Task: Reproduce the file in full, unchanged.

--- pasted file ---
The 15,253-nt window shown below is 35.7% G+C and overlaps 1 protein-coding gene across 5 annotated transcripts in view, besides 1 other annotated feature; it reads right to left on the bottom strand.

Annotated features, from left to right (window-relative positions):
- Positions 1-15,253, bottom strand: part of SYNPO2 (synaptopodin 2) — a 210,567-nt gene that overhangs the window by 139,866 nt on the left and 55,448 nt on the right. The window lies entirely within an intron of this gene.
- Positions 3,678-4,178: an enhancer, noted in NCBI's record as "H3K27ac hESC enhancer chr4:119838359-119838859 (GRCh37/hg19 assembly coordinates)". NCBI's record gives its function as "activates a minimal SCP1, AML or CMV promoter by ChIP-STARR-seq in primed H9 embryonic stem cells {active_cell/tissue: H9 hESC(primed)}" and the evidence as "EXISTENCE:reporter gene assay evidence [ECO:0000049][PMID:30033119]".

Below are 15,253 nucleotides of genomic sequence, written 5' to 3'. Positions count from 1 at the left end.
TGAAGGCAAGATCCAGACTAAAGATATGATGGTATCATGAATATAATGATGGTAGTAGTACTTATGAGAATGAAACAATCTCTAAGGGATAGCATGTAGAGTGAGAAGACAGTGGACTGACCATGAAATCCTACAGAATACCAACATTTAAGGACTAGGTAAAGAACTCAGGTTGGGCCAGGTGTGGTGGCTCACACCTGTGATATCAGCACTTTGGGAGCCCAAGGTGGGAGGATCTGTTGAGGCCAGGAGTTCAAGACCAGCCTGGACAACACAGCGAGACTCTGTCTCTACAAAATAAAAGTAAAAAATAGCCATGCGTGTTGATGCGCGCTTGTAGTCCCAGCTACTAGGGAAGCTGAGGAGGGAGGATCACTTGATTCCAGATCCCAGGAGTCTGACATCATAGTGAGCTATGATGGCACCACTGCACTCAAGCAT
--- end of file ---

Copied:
The 15,253-nt window shown below is 35.7% G+C and overlaps 1 protein-coding gene across 5 annotated transcripts in view, besides 1 other annotated feature; it reads right to left on the bottom strand.

Annotated features, from left to right (window-relative positions):
- Positions 1-15,253, bottom strand: part of SYNPO2 (synaptopodin 2) — a 210,567-nt gene that overhangs the window by 139,866 nt on the left and 55,448 nt on the right. The window lies entirely within an intron of this gene.
- Positions 3,678-4,178: an enhancer, noted in NCBI's record as "H3K27ac hESC enhancer chr4:119838359-119838859 (GRCh37/hg19 assembly coordinates)". NCBI's record gives its function as "activates a minimal SCP1, AML or CMV promoter by ChIP-STARR-seq in primed H9 embryonic stem cells {active_cell/tissue: H9 hESC(primed)}" and the evidence as "EXISTENCE:reporter gene assay evidence [ECO:0000049][PMID:30033119]".

Below are 15,253 nucleotides of genomic sequence, written 5' to 3'. Positions count from 1 at the left end.
TGAAGGCAAGATCCAGACTAAAGATATGATGGTATCATGAATATAATGATGGTAGTAGTACTTATGAGAATGAAACAATCTCTAAGGGATAGCATGTAGAGTGAGAAGACAGTGGACTGACCATGAAATCCTACAGAATACCAACATTTAAGGACTAGGTAAAGAACTCAGGTTGGGCCAGGTGTGGTGGCTCACACCTGTGATATCAGCACTTTGGGAGCCCAAGGTGGGAGGATCTGTTGAGGCCAGGAGTTCAAGACCAGCCTGGACAACACAGCGAGACTCTGTCTCTACAAAATAAAAGTAAAAAATAGCCATGCGTGTTGATGCGCGCTTGTAGTCCCAGCTACTAGGGAAGCTGAGGAGGGAGGATCACTTGATTCCAGATCCCAGGAGTCTGACATCATAGTGAGCTATGATGGCACCACTGCACTCAAGCAT